We're talking about this again? Okay. It's simple.
UI–or User Interface–is like the steering wheel and dashboard in a car. It's the stuff you use to interact with and control a system. Turn the wheel and the car turns. Move a handle and the blinker comes on. Twist a knob and the air conditioning comes on. You get the idea.
With apps and websites it's the buttons, navigation, text, and images that create the interface you use to accomplish tasks. It can also be voice instead of visual. "Alexa, turn on the lights" is just as much interacting with an interface as tapping an icon on your phone.
UX–or User Experience–is the feeling you get from driving that car. The wind in your hair, goosebumps from accelerating, turning, etc. It can also be the feeling of crashing that car into a wall. People have feelings about the products and services they use. The frustration you have with a dull knife not cutting a tomato is the same as rage-clicking on text that looks like a link.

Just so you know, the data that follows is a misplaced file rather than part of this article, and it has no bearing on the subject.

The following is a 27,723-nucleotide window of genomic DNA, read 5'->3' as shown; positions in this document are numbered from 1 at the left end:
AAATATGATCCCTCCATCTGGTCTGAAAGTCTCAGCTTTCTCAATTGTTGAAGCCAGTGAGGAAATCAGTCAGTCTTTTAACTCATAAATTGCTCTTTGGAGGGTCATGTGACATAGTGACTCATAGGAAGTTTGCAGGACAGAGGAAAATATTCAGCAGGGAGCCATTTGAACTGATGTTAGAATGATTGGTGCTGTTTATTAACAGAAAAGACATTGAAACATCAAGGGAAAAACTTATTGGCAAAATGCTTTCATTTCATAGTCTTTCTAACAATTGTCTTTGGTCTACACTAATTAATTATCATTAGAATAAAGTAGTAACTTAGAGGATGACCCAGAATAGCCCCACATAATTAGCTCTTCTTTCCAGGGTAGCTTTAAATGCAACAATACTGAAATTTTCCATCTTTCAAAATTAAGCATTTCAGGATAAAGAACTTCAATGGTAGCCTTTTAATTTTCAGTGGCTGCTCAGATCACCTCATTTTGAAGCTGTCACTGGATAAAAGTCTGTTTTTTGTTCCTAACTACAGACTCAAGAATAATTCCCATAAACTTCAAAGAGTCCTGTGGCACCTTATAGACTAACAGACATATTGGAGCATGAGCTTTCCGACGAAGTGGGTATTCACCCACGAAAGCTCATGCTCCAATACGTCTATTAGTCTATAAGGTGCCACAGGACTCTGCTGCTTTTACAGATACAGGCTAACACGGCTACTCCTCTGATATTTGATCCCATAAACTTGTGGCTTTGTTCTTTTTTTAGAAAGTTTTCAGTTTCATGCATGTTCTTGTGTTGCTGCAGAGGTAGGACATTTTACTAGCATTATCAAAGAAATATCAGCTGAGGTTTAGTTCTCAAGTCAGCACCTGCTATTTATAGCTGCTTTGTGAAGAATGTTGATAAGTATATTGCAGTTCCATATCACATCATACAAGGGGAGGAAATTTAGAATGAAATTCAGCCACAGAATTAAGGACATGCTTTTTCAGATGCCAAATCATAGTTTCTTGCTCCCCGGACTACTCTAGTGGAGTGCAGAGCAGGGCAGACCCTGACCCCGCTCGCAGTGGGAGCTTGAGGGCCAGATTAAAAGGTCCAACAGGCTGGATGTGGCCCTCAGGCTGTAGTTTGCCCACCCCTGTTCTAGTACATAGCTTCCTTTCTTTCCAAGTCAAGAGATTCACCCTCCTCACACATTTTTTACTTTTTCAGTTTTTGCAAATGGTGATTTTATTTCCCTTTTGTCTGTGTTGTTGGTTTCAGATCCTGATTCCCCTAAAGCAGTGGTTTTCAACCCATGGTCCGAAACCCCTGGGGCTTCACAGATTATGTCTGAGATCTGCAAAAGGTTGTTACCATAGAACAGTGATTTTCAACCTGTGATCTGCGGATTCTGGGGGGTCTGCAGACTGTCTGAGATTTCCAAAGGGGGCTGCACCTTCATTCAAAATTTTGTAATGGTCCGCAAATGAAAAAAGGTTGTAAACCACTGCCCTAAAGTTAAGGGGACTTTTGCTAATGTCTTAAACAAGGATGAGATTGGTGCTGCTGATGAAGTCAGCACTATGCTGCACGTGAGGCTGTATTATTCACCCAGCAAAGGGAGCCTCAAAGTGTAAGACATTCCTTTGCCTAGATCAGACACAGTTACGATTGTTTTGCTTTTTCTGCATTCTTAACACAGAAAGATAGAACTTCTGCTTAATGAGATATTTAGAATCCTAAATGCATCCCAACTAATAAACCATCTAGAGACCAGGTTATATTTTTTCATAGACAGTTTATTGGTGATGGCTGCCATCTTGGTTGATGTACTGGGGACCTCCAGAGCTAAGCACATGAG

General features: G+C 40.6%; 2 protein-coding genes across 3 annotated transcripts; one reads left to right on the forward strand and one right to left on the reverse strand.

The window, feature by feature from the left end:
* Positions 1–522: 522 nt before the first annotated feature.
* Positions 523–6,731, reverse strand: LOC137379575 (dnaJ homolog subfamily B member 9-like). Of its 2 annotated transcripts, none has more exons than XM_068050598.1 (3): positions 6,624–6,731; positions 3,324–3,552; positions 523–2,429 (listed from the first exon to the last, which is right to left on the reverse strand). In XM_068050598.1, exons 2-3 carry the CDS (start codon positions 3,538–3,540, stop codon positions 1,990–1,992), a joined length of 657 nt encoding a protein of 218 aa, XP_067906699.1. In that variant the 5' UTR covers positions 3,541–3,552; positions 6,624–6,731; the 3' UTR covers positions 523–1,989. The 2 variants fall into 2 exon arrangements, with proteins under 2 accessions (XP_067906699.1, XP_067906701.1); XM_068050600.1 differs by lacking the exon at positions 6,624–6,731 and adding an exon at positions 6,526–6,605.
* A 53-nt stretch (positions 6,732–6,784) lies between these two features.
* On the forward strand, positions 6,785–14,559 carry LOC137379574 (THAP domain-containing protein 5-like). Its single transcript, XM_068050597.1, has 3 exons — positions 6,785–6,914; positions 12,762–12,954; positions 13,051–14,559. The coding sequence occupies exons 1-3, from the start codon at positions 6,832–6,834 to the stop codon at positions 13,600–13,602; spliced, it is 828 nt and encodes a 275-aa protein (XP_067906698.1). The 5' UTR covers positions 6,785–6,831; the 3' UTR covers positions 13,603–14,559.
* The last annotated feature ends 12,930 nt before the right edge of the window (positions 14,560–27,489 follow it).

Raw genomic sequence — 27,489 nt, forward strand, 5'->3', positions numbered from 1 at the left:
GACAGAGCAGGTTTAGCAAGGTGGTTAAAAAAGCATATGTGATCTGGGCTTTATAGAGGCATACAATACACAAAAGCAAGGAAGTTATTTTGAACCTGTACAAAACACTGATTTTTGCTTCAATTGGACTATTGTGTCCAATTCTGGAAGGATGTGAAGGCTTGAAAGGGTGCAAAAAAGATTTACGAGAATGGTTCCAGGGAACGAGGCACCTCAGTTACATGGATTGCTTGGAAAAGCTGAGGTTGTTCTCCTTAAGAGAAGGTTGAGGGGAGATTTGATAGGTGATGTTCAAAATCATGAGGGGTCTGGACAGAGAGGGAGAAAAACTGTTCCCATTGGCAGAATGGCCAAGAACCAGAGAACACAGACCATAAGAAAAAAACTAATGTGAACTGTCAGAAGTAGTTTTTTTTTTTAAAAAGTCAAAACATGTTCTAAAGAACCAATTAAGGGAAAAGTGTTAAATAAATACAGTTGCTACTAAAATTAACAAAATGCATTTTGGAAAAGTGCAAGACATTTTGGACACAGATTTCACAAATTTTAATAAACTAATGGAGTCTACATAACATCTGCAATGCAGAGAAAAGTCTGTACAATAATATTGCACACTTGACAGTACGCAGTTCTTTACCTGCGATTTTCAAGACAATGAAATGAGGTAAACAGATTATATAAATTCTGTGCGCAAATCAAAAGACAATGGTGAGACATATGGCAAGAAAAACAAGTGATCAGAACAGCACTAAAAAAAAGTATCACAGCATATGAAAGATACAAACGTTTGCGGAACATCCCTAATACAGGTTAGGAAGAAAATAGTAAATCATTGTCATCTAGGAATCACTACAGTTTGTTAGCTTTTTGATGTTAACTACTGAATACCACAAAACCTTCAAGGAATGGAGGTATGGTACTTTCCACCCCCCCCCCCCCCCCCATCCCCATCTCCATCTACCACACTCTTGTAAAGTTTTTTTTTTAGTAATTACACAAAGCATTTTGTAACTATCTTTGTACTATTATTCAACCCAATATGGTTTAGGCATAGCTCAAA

Lots of people have the misconception that UI and UX are the same thing. They're related, sure. But not the same thing, not even siblings. Some people also mistakenly believe creating a beautiful UI creates great UX. Wrong. Just because something is beautiful doesn't mean it's usable or desirable.
"UI is how things look and work. UX is how thing feel when you use them."
Great design starts with an understanding of how to create an experience people will enjoy while accomplishing a task that's important to them.
From simple things like finding a show to watch on Netflix to the life-and-death task of monitoring an ICU patient's vitals. Both tasks happen on a screen, and both need to deliver a good experience to the user.
Don't fall in the trap of thinking your product's UI is the main concern and the UX will automatically be good so long as the UI looks nice. Flip the script. First define the experience you want to create, then build a UI that makes that experience possible.